Nuts could reduce risk of heart failure, research finds

Eating nuts regularly could prevent the development of heart failure and an irregular heartbeat, research has found.

Those who consumed nuts one to two times a week had a 20% lower risk of suffering heart failure, according to a study published in journal Heart.

High nut consumption – more than three servings a week – was linked with a reduced risk of developing atrial fibrillation, which causes an irregular and often abnormally fast heartbeat.

Even a small increase in the amount of nuts included in the diet may reduce the risk of the cardiovascular diseases, the researchers said.

The study, by scientists from Sweden, monitored the cardiovascular health of 61,000 Swedish people aged 45 to 83 years old for 17 years.

Eating nuts one to three times a month was associated with a 3% lower risk of developing atrial fibrillation, while those who consumed nuts three or more times a week had an 18% reduced risk, the research found.

Atrial fibrillation can lead to dizziness and shortness of breath and affects around one million people in the UK, according to the NHS.

Moderate, but not high, weekly consumption of nuts was associated with a lower chance of suffering heart failure, the researchers said, suggesting a less consistent link.

The authors said: “Results from this large prospective study suggest that nut consumption or factors associated with this nutritional behaviour may play a role in reducing the risk of atrial fibrillation and possibly heart failure.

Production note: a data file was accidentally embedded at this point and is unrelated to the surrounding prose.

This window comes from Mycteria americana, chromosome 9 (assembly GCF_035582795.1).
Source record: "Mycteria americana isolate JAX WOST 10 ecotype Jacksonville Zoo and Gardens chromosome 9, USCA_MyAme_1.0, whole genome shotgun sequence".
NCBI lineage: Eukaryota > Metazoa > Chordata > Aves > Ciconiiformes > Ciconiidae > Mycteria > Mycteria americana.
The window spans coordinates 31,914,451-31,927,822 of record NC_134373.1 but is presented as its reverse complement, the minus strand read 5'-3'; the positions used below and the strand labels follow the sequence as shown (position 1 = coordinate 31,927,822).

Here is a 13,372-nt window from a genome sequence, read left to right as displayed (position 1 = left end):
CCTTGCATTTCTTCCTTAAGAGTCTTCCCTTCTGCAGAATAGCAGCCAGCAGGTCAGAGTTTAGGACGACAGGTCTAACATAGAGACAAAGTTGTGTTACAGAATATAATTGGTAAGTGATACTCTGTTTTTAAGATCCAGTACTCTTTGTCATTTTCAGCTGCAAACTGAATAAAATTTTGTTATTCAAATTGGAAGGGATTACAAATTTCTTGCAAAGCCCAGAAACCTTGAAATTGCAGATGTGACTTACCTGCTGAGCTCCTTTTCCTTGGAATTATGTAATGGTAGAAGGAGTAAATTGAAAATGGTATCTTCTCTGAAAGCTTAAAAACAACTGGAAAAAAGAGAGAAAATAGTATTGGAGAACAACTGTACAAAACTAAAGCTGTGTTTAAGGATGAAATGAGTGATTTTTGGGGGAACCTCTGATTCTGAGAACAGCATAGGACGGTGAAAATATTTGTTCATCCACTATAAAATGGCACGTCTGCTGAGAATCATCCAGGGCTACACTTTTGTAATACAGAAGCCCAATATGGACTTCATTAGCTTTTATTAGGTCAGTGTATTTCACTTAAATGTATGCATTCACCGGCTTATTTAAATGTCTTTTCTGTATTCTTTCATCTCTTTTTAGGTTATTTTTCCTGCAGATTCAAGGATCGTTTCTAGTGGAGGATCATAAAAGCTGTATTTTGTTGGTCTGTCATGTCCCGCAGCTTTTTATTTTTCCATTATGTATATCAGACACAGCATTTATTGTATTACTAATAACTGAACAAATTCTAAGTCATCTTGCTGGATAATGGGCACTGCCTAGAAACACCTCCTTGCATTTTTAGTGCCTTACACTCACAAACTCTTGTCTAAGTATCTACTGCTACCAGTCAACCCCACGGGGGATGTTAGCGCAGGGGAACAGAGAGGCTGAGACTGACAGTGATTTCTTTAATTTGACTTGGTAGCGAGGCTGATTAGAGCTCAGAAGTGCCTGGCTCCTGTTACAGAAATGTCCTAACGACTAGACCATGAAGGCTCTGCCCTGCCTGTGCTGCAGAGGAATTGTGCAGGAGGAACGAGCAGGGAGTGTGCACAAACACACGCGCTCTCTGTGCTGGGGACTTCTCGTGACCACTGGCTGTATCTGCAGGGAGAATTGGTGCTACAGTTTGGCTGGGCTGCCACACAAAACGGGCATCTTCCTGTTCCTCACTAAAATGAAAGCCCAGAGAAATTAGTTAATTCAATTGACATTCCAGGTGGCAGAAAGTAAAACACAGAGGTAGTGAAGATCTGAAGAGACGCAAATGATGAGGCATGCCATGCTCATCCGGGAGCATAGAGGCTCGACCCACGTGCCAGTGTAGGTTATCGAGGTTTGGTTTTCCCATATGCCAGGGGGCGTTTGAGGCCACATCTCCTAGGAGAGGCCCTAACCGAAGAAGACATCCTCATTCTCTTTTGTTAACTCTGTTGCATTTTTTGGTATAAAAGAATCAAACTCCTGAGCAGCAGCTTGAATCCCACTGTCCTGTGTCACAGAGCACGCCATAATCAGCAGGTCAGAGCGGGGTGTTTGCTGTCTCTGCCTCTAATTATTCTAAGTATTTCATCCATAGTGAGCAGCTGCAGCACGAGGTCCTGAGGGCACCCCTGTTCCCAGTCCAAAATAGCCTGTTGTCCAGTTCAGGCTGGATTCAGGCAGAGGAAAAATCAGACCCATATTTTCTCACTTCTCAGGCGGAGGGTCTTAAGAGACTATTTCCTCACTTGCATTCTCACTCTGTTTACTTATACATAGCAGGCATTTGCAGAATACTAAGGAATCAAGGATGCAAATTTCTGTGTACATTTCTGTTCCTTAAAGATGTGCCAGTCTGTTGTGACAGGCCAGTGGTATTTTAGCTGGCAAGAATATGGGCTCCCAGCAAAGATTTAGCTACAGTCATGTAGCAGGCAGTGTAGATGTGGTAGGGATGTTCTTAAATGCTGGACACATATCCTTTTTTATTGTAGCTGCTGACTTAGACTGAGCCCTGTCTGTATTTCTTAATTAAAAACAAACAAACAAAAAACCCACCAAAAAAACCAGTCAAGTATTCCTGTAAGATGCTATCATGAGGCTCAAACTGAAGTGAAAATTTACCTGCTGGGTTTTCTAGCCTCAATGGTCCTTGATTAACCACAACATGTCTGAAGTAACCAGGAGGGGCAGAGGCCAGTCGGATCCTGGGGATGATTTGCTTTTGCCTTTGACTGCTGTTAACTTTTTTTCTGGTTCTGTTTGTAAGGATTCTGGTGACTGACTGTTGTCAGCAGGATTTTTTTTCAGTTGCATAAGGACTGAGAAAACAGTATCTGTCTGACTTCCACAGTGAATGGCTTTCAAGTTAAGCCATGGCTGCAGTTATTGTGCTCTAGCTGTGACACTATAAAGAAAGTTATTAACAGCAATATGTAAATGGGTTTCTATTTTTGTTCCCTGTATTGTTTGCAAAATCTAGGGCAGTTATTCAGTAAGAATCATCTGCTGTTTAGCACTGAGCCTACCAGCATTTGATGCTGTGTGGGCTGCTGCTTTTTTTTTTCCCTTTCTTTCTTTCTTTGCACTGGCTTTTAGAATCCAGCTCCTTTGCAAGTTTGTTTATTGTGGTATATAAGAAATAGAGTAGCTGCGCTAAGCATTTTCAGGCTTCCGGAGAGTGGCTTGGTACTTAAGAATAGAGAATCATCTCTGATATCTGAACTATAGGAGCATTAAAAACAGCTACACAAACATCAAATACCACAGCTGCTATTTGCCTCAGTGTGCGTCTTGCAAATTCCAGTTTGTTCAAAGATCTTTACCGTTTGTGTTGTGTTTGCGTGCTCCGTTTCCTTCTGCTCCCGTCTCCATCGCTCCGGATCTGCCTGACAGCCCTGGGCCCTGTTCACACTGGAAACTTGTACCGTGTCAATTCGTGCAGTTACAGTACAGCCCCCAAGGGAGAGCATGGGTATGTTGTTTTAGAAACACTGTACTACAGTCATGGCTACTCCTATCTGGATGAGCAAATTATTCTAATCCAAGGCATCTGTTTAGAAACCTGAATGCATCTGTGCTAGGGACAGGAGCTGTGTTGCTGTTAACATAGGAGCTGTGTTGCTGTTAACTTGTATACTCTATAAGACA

“Since only a small proportion of this population had moderate (about 5%) or high (less than 2%) nut consumption, even a small increase in nut consumption may have large potential to lead to a reduction in incidence of atrial fibrillation and heart failure in this population.”

Previous studies have found eating nuts regularly can lower the risk of heart disease, stroke and associated death.

Nuts are a rich source of healthy fats, minerals and antioxidants, all of which could boost cardiovascular health, the researchers said.

Tracy Parker, senior dietitian at the British Heart Foundation, said: “Although this study did find that eating nuts was associated with a reduced risk of atrial fibrillation and possible heart failure, the researchers also found that people who ate nuts regularly were healthier in other ways.

“These participants were less likely to smoke and were more active and therefore it’s unlikely that their nut consumption alone was responsible for their healthier hearts.

“We do know that eating a handful of unsalted nuts each day will do you good, especially if they replace unhealthy snacks like crisp and sweets.

“However, unfortunately, going nuts for nuts won’t reverse the health risks of an unhealthy lifestyle.”

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